Reiteration of the reaction sequence after ion exchange enabled homologation to the triphosphates (NTP). Due to decreased stability of the PIII-PV-PV anhydride intermediates, slightly higher amounts of reagent 1 were necessary (1.6-1.7 eq.). After deprotection, the triphosphates were precipitated in 68-79 % yield (fig. 3). They contained 3-12 % of NDP as sole impurity due to a decay of the intermediate. For many biological applications, this purity is sufficient; otherwise strong-anion-exchange (SAX) chromatography can be applied for the removal of trace impurities.

Besides further homologation of ATP to obtain adenosine tetraphosphate (AP4) in 50 % isolated yield, it was also shown that these couplings work on controlled pore glass (CPG) bound nucleosides. The homologation of CPG-bound 2'-deoxyguanosine to dGMP, dGDP and dGTP was similarly fast and selective and demonstrates the possibility to build up oligophosphate chains of defined length on solid support.

Conclusion
Nature synthesizes P-anhydrides by iterative phosphorylation. Consequently, our PIII based iterative homologation can be considered a biomimetic approach. Additionally, it offers the possibility to introduce modifications at different defined positions in the growing phosphate chain, due to the occurrence of a PIII intermediate. The development of automated oligophosphate synthesis on solid-bound substrates, such as 5'-cap-structures found in oligonucleotides, is an exciting potential application of these homologations with significant impact also in industrial research.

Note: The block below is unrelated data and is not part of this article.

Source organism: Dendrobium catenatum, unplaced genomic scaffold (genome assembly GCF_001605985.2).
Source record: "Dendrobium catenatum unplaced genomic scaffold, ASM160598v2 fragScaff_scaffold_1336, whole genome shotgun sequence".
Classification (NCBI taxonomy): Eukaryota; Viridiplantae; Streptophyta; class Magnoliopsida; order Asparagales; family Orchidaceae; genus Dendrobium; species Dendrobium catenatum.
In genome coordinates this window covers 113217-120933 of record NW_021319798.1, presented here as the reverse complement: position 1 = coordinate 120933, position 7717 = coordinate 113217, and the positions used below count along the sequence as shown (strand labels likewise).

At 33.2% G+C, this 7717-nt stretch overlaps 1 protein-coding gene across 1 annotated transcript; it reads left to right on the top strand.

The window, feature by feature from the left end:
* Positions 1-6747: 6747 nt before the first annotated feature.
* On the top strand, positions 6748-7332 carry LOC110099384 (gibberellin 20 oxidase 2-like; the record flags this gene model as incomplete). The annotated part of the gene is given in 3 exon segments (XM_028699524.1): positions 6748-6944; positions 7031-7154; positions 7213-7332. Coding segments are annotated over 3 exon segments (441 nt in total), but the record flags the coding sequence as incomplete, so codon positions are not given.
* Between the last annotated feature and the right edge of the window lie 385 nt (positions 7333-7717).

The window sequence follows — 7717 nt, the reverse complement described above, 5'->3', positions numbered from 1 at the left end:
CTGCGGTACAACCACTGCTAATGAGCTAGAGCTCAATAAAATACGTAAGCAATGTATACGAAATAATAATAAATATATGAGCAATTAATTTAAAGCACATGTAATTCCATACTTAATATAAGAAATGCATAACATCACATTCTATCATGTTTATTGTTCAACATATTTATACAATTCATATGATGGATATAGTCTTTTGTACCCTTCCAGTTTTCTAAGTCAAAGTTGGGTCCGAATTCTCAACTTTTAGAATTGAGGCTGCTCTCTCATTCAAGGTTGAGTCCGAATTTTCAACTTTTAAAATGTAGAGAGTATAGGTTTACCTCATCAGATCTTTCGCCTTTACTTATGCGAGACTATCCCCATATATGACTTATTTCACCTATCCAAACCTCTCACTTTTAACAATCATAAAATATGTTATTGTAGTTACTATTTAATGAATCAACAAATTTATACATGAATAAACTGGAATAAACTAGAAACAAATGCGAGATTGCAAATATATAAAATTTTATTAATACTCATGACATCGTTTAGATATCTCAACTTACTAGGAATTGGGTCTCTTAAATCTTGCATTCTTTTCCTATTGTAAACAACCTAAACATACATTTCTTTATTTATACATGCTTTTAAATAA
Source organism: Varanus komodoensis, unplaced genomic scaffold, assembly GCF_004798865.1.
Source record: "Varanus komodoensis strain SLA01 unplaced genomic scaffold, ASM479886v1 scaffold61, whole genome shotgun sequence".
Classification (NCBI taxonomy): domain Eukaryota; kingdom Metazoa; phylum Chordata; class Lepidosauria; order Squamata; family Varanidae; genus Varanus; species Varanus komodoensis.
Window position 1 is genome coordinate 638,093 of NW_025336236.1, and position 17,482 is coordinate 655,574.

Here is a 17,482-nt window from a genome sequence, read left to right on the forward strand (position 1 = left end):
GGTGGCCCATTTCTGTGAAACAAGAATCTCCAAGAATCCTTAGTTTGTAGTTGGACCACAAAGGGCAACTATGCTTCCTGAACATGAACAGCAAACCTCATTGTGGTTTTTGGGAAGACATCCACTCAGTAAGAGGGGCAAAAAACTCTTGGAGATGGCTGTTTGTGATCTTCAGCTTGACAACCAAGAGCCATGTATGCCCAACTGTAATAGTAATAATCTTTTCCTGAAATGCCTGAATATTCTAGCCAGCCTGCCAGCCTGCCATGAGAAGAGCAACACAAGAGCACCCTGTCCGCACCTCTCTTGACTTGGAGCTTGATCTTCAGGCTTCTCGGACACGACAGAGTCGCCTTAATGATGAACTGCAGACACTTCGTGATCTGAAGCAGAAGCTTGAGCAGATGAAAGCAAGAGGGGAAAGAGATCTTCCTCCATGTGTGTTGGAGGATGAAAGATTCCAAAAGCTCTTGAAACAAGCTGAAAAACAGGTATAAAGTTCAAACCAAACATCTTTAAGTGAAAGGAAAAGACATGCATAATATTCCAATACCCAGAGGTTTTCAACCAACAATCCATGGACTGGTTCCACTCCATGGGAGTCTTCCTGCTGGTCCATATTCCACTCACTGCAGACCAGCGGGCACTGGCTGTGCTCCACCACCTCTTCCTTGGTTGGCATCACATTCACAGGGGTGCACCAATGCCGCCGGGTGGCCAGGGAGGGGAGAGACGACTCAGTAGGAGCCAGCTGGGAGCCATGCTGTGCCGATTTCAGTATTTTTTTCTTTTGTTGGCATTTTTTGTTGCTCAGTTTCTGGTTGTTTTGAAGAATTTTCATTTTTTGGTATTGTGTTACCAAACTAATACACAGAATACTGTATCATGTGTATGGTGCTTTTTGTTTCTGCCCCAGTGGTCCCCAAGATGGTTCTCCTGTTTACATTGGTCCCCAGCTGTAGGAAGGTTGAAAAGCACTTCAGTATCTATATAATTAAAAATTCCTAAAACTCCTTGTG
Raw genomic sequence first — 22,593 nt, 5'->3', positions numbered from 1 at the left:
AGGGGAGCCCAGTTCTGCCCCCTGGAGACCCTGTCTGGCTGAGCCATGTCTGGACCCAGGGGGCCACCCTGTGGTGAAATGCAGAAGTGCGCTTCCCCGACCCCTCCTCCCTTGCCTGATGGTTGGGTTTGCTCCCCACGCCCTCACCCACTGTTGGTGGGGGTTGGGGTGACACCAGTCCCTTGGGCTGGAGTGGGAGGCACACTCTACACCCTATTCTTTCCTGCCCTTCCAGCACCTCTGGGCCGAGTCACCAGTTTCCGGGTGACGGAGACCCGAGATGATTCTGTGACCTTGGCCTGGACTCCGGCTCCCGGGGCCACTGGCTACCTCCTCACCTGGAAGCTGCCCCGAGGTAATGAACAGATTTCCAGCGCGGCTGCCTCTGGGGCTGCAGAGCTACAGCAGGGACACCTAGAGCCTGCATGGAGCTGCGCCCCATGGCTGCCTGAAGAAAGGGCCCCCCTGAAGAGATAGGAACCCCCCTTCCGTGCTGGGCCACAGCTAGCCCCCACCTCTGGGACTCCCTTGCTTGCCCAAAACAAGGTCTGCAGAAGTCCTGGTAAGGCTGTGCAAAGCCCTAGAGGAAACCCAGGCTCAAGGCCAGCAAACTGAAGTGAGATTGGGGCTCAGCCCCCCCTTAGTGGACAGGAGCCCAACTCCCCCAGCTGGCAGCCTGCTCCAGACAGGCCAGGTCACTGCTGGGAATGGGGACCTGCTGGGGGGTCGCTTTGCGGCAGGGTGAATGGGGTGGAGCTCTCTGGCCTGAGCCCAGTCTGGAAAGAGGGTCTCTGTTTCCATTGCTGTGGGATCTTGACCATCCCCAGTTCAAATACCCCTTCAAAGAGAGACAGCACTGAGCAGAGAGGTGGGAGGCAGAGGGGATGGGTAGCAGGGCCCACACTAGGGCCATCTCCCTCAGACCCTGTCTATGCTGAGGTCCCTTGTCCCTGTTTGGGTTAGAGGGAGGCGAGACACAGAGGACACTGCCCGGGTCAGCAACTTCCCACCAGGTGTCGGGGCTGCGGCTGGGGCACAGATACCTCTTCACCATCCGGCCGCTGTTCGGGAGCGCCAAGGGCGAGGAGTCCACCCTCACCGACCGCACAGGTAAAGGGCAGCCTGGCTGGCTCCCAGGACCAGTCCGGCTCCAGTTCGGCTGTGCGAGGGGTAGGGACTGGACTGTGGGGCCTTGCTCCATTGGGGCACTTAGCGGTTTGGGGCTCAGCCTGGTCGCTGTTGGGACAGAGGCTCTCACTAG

The possibility of chemoselective P-anhydride couplings using PIII chemistry is a discovery that holds promise for the synthesis of a broad range of natural products and chemical tools for biological studies. The developed protocol is a powerful method to extend oligophosphate chains by one phosphate unit in each coupling; it is highly selective, reliable, works in open flasks and under ambient conditions without tedious purification procedures. As such, it has the potential to open P-anhydride synthesis to less specialized labs as a routine technique.

References
[1] F. H. Westheimer: Science 235, 1173-1178 (1987)
[2] G. K. Wagner et al.: Nat. Prod. Rep. 26, 1172-1194 (2009)
[3] K. Burgess and D. Cook: Chem. Rev. 100, 2047-2060 (2000)
[4] L. Weinschenk and C. Meier: Chemical Synthesis of Nucleoside Analogues, (Ed.: Merino, P.) 209-227. John Wiley & Sons, 2013
[5] H. J. Jessen et al.: Org. Biomol. Chem. 12, 3526-3530 (2014)
[6] G. S. Cremosnik et al.: Angew. Chem. Int. Ed. 53, 286-289 (2014)